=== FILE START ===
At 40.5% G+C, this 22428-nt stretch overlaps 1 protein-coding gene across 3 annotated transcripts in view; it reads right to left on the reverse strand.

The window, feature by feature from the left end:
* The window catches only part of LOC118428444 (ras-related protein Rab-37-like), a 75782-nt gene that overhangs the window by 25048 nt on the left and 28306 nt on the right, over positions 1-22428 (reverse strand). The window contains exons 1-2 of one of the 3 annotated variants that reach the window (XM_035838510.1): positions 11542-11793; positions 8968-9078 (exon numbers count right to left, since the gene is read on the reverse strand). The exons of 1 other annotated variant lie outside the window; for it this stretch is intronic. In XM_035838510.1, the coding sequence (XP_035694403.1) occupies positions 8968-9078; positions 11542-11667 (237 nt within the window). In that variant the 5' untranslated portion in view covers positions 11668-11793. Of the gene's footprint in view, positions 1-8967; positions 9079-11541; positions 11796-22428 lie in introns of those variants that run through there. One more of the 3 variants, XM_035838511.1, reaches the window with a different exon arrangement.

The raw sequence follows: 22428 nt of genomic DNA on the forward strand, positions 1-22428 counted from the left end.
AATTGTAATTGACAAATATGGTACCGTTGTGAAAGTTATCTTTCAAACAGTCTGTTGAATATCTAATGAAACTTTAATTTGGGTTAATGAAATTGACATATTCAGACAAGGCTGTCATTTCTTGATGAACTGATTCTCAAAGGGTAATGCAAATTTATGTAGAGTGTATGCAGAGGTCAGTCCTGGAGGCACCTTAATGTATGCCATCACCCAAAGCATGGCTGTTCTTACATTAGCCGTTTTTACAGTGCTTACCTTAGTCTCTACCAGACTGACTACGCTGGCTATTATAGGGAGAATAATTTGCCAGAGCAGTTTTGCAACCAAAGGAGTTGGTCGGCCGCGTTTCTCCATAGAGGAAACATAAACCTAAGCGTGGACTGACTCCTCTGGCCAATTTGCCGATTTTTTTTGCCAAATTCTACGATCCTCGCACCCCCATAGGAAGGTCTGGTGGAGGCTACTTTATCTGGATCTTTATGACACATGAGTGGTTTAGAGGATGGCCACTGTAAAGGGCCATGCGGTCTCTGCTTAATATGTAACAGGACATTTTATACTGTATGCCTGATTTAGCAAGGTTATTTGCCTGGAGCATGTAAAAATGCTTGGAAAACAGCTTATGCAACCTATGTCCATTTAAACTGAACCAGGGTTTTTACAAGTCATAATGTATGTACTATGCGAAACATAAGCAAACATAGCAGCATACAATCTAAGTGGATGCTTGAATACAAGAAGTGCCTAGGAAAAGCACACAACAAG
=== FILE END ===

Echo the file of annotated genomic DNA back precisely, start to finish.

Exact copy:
At 40.5% G+C, this 22428-nt stretch overlaps 1 protein-coding gene across 3 annotated transcripts in view; it reads right to left on the reverse strand.

The window, feature by feature from the left end:
* The window catches only part of LOC118428444 (ras-related protein Rab-37-like), a 75782-nt gene that overhangs the window by 25048 nt on the left and 28306 nt on the right, over positions 1-22428 (reverse strand). The window contains exons 1-2 of one of the 3 annotated variants that reach the window (XM_035838510.1): positions 11542-11793; positions 8968-9078 (exon numbers count right to left, since the gene is read on the reverse strand). The exons of 1 other annotated variant lie outside the window; for it this stretch is intronic. In XM_035838510.1, the coding sequence (XP_035694403.1) occupies positions 8968-9078; positions 11542-11667 (237 nt within the window). In that variant the 5' untranslated portion in view covers positions 11668-11793. Of the gene's footprint in view, positions 1-8967; positions 9079-11541; positions 11796-22428 lie in introns of those variants that run through there. One more of the 3 variants, XM_035838511.1, reaches the window with a different exon arrangement.

The raw sequence follows: 22428 nt of genomic DNA on the forward strand, positions 1-22428 counted from the left end.
AATTGTAATTGACAAATATGGTACCGTTGTGAAAGTTATCTTTCAAACAGTCTGTTGAATATCTAATGAAACTTTAATTTGGGTTAATGAAATTGACATATTCAGACAAGGCTGTCATTTCTTGATGAACTGATTCTCAAAGGGTAATGCAAATTTATGTAGAGTGTATGCAGAGGTCAGTCCTGGAGGCACCTTAATGTATGCCATCACCCAAAGCATGGCTGTTCTTACATTAGCCGTTTTTACAGTGCTTACCTTAGTCTCTACCAGACTGACTACGCTGGCTATTATAGGGAGAATAATTTGCCAGAGCAGTTTTGCAACCAAAGGAGTTGGTCGGCCGCGTTTCTCCATAGAGGAAACATAAACCTAAGCGTGGACTGACTCCTCTGGCCAATTTGCCGATTTTTTTTGCCAAATTCTACGATCCTCGCACCCCCATAGGAAGGTCTGGTGGAGGCTACTTTATCTGGATCTTTATGACACATGAGTGGTTTAGAGGATGGCCACTGTAAAGGGCCATGCGGTCTCTGCTTAATATGTAACAGGACATTTTATACTGTATGCCTGATTTAGCAAGGTTATTTGCCTGGAGCATGTAAAAATGCTTGGAAAACAGCTTATGCAACCTATGTCCATTTAAACTGAACCAGGGTTTTTACAAGTCATAATGTATGTACTATGCGAAACATAAGCAAACATAGCAGCATACAATCTAAGTGGATGCTTGAATACAAGAAGTGCCTAGGAAAAGCACACAACAAG